When sit­ting down with a pas­sion­ate team roper like Bob Di­neen of Rocky Moun­tain Nat­u­ral Meats, one ques­tion begs to be an­swered: Have you ever roped a buf­falo?

Spin to Win Rodeo - - Features - By G.R. Schi­a­vano

Colorado header Bob Di­neen has turned his pas­sion for the West­ern way of life into a life­long ca­reer in the bi­son in­dus­try with his com­pany, Rocky Moun­tain Nat­u­ral Meats. In his free time, he and his wife Lau­rie rope to­gether at home and at jack­pots from Mon­tana to Ari­zona, and they’ve raised two chil­dren with a pas­sion for swing­ing a rope.

Orig­i­nally from New Jersey’s farm coun­try, Bob grad­u­ated from West Vir­ginia Univer­sity with a de­gree in an­i­mal sciences be­fore tak­ing a live­stock man­age­ment job on an An­gus ranch in Mon­tana. Colorado called to him next, where he wran­gled a dude string for Som­brero Ranches’ Rex Walker in Estes Park in 1983, un­til he an­swered an ad for a ranch man­ager po­si­tion at a cow-calf op­er­a­tion in nearby Long­mont. What Bob soon came to re­al­ize was that those cow-calf pairs weren’t of the cat­tle kind. They were bi­son.

Not ex­actly the life call­ing he’d an­tic­i­pated, Bob took the job, part­nered up with Lau­rie—then a horse boarder on the prop­erty and now his wife of 33 years— and in­creas­ingly dis­cov­ered that the po­ten­tial in the bi­son mar­ket was nearly as vast as the prairies they once roamed. In a few short years, Bob and Lau­rie, who’d been hired by the Na­tional Bi­son As­so­ci­a­tion in Den­ver, left the cow-calf op­er­a­tion and Bob, in 1986, founded Rocky Moun­tain Nat­u­ral Meats.

“It wasn’t like a light bulb mo­ment when we thought this is go­ing to be our ca­reer. It was just a means to an end. We started selling meat and our idea was to put a qual­ity piece of meat in a box ev­ery day and stand be­hind it, and that was kind of new for the bi­son busi­ness.”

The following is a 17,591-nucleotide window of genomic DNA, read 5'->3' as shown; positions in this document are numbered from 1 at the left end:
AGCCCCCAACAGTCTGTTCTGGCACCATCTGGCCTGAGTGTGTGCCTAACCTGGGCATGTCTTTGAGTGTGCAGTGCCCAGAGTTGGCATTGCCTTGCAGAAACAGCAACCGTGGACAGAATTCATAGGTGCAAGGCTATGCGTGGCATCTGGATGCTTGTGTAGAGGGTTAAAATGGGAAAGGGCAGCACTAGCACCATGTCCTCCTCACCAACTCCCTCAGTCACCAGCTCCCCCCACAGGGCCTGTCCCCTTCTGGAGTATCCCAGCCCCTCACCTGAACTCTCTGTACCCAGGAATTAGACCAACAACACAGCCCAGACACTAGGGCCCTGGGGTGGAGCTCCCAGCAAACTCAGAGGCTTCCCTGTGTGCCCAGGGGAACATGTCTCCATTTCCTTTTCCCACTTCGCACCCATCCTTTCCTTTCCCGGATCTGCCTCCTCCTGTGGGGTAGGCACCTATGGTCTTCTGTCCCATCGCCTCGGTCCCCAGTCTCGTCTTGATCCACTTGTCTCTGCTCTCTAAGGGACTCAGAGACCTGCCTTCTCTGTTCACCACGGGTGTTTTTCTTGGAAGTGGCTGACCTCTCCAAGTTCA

Bob and Lau­rie de­scribe the bi­son and cat­tle mar­kets as non-com­pet­i­tive as bi­son num­bers hardly reg­is­ter in com­par­i­son. Bob ap­prox­i­mates that, com­pared to the 100 mil­lion cat­tle in the United States, there are 400,000 bi­son on the en­tire North Amer­i­can con­ti­nent.

“In the beef in­dus­try,” Bob ex­plains, “they know a lot about ge­net­ics, a lot about ex­pected prog­eny dif­fer­ences, and all that stuff, and we’re kind of mak­ing it up as we go along in the bi­son in­dus­try. So, from a mar­ket­ing stand­point, it’s like the Wild, Wild, West. It’s up to you to sell your prod­uct.”

Bob rises to this chal­lenge from the bot­tom-up, rec­og­niz­ing the need for a sta­ble foun­da­tion—strong re­la­tion­ships with qual­ity bi­son pro­duc­ers—to sup­port the sales growth and value in­creases the in­dus­try has seen on a mostly con­sis­tent ba­sis. He’s gone from a one-man, sales-and-mar­ket­ing, pack­ing, and dis­tri­bu­tion op­er­a­tion to run­ning a 100-em­ployee plant in Hen­der­son, Colo., that han­dled ev­ery­thing ex­cept the slaugh­ter process.

Cer­tain that there was only one weak link left in his busi­ness’s chain, Bob went to work.

“For food safety rea­sons, we got se­ri­ous and opened our own slaugh­ter fa­cil­ity in Brush, Colo., in April 2013. Now we have a closed loop and we like to brag about the fact that the an­i­mals we buy are all har­vested in Brush and pro­cessed in Hen­der­son, and noth­ing goes into Hen­der­son that didn’t get har­vested at Brush. When it comes to raw prod­uct, we don’t buy meat in a box from any­body.”


It’s Bob’s un­wa­ver­ing com­mit­ment to get­ting things done right that also makes him a man to beat in the rop­ing arena. Proper prepa­ra­tion and ground­work have led to a num­ber of suc­cesses for Bob, in­clud­ing win­ning the con­so­la­tion round at the #10 World Se­ries of Team Rop­ing Fi­nale in Las Ve­gas in 2010 and the In­cen­tive at the 2012 Reno Rodeo In­vi­ta­tional Team Rop­ing, with part­ner Matt Schieltz on the heels each time. Most re­cently, Bob, with heeler Lory Mer­ritt, took the num­ber two spot in the #10 at The Daddy in Cheyenne this past July.

“That’s why I love the prac­tice pen,” Bob pro­nounces, re­veal­ing that the im­por­tance of a solid foun­da­tion is no less valu­able in the arena than in the meat in­dus­try. “One of the fun things of this whole deal for me is try­ing to make those horses work right. Those horses have to be there for you. I see these guys at these rop­ings with a horse that doesn’t want to stand in the box and there’s a lot of money on the line.”

Bob, a 5 header, and Lau­rie, a 3 heeler, raise and run their own Cor­ri­entes and prac­tice to­gether on their Fort Lup­ton ranch—an­other ven­ture they com­mit­ted to with blood, sweat, tears, and a large dose of hu­mor, un­til it be­came the haven they en­joy to­day. They raised their two chil­dren—Michaela and Owen—in the rodeo tra­di­tion there and have just re­cently started feel­ing like they can step away from home and the busi­ness to travel and rope.